Palladium does not immediately replace anything in industry

Scientists have long been interested in one precious metal. Palladium. They don’t want to invest in it. They want to replace him and deprive him of his price. But Palladium continues to shock the scientific community when it recently broke down another promising technology to replace it, writes Josef Tuček, a scientific journalist.

Palladium is rather rarely sold in the form of investment ingots or coins. Investments in securities linked to this metal are much more common. Its price in recent years has exceeded the price of gold on average. It is used in jewelry and dental fillings, but the largest customers of palladium are the automotive and chemical industries.

It is mostly mined in Siberia and South Africa. It acts as a catalyst. The school definition says that it is called a substance that influences the course of a chemical reaction and at the same time emerges unchanged. The simpler assessment is that the world cannot do without palladium at the moment.

Necessary for drug synthesis

In addition to platinum and rhodium, palladium is part of the exhaust gas catalyst in cars, a device that removes most harmful emissions from the exhaust gases. In the chemical industry, in turn, it allows the formation of bonds between carbon atoms in chemical reactions. This produces organic compounds, both simple and as complex as drugs.

“For every drug we make, we need a palladium-like reaction at some stage in production,” said Per-Ola Norrby, a professor at the University of Gothenburg in Sweden and a researcher at pharmaceutical giant Astra Zeneca, for an editorial in the scientific journal Nature.

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Finding a replacement

Considering how necessary and expensive palladium is, it is not surprising that researchers are trying to replace it with something cheaper. Iron, nickel or other metal, or a completely non-metallic catalyst. They seemed to have it several times.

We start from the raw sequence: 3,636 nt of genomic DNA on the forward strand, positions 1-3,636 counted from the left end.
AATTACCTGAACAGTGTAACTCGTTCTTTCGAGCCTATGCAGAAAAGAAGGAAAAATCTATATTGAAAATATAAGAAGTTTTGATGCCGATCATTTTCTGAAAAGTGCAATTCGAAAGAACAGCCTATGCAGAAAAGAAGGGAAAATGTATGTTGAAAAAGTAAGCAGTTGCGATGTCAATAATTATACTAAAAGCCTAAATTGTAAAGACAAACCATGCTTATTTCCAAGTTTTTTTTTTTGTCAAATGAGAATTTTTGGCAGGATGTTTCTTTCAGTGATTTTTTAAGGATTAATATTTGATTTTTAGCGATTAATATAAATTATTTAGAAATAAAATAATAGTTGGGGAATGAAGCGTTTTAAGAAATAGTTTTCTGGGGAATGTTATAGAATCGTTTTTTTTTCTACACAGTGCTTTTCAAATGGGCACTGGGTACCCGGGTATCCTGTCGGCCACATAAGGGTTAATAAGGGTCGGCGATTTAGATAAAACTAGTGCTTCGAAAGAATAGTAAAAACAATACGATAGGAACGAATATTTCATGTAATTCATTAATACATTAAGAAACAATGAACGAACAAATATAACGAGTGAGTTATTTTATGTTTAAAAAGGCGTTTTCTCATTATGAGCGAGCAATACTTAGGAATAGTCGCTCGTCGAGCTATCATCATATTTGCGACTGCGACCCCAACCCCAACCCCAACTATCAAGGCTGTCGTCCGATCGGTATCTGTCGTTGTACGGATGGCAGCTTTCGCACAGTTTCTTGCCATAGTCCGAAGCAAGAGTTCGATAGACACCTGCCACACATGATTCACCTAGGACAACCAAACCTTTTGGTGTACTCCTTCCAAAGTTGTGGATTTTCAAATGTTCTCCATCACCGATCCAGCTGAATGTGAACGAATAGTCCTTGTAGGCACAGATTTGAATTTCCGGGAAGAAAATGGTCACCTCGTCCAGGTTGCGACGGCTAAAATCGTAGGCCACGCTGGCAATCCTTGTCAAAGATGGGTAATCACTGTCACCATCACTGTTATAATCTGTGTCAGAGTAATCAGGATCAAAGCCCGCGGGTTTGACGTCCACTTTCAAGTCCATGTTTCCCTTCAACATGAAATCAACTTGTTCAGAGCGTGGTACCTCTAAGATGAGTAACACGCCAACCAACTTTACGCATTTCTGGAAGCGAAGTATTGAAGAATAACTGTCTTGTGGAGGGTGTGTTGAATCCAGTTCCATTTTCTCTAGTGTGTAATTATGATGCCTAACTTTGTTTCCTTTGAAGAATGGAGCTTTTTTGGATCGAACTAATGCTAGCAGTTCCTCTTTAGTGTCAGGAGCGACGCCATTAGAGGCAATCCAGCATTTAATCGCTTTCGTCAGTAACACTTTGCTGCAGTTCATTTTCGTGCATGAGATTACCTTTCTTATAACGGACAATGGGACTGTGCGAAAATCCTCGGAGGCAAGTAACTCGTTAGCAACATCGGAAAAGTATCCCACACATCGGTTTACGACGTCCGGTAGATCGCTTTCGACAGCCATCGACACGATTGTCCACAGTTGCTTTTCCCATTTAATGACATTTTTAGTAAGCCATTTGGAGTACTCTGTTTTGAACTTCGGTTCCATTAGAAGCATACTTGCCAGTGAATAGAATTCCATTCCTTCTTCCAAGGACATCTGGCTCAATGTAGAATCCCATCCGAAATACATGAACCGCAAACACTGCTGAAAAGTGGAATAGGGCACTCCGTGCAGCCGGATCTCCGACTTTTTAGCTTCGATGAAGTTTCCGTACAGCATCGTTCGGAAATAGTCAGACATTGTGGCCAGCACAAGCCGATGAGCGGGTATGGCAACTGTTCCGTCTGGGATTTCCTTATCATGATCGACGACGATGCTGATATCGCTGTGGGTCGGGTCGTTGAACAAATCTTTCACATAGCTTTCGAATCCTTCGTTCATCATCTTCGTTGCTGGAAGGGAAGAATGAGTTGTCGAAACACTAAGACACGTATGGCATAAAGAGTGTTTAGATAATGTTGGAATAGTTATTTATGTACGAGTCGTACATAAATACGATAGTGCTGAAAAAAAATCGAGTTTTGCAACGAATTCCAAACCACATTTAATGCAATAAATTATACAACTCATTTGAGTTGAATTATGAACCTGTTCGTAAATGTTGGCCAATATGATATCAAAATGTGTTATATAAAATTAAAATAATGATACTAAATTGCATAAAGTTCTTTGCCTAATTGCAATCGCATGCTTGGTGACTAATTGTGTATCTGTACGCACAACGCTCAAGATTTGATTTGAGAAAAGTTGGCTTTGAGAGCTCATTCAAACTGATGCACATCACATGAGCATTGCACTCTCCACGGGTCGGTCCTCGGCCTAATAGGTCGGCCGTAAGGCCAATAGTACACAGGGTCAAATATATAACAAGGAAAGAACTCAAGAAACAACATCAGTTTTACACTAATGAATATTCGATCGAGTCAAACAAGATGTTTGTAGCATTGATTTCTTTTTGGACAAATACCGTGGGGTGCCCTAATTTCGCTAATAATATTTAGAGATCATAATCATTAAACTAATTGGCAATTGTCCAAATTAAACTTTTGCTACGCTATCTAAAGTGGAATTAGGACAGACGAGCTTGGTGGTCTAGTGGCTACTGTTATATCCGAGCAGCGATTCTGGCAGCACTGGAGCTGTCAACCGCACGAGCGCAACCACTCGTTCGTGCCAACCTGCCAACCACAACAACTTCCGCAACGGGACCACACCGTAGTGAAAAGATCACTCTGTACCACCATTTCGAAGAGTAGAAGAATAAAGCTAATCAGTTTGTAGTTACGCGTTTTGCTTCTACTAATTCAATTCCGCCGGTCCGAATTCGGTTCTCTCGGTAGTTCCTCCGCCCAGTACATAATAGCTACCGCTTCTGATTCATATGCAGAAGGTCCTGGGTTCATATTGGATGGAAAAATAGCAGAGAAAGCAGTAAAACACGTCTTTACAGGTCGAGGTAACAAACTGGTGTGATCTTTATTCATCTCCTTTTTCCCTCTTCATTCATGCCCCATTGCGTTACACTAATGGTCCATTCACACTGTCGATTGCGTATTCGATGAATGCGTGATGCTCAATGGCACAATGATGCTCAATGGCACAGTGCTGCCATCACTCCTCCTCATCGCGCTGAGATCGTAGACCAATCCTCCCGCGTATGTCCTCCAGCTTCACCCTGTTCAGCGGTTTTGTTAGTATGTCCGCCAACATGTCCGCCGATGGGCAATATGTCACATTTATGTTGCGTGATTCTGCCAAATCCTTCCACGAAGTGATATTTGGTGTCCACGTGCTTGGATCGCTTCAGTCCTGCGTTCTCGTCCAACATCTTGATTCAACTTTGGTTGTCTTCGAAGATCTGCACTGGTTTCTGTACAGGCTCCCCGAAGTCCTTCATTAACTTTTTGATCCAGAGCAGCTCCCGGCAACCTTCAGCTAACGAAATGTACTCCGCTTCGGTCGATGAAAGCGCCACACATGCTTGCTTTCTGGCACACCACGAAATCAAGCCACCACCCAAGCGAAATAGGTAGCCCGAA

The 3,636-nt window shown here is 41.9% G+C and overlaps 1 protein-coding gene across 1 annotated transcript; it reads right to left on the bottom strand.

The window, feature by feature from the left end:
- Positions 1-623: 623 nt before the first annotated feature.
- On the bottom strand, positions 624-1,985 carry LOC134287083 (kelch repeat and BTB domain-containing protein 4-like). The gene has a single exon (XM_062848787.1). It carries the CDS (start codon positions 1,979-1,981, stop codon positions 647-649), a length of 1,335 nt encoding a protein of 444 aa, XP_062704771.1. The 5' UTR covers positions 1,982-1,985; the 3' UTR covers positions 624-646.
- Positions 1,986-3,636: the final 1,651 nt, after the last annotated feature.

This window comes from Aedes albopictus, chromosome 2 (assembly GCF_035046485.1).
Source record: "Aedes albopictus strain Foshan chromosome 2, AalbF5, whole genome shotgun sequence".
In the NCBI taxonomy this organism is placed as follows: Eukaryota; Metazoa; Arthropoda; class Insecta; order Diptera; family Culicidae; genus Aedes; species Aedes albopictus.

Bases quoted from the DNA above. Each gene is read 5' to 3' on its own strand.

Last year, Chinese researchers at Hefei University of Technology reported in the journal Nature Catalysis that the laboratory had discovered a way to perform one important organic reaction without palladium using a catalyst based on organic amine compounds.

The chemical and industrial worlds were enthusiastic but cautious. Researchers around the world began to test the process – and somehow it didn’t work out. They finally found out.

Chinese scientists were careful not to let any external pollution get into their reactions. But they did not realize that the amine catalyst they used was produced by a palladium reaction, and traces of it remained in the substance. And that was enough to influence the resulting reaction. So the researchers did not replace palladium at all. They got into laboratory reactions in another chemical.

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Chinese scientists eventually withdrew their article – so they marked it as invalid, and researchers are still available to learn from it. Which they do, because they still analyze the progress in professional periodicals.

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Insidious contamination

Nobody laughs at the mentioned Chinese researchers, unfortunately this can happen. And something similar has even happened several times with palladium. For example, in 2003, researchers at King’s College London “discovered” a way to catalyze reactions in organic chemistry, not with palladium, but with copper compounds under the influence of microwave radiation.

It worked great for them, it looked like a huge success. Until the research team moved from London to the University of Storrs in Connecticut, USA. And as if when he died, the reaction stopped working. After months of research, the researchers found and described that one of the substances from the British supplier used in the reactions was contaminated with a small amount of palladium. In America, researchers bought a local chemical that did not contain palladium, and the “miracle” reaction stopped.

Something similar happened at the University of Tampere in Finland in 2008, and it also took time for other scientists to describe that unwanted palladium also penetrated the reaction, which used iron as a catalyst, and “did” the necessary work.

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Reassuring investors?

The examples are a warning to scientists because they show how insidious they can ruin their work. On the contrary, perhaps they can reassure palladium investors – there is really no substitute for this metal at the moment, so they will keep a good price. That is, until scientists find something better. It could be tomorrow, in a year, or maybe never. The world is full of uncertainties.

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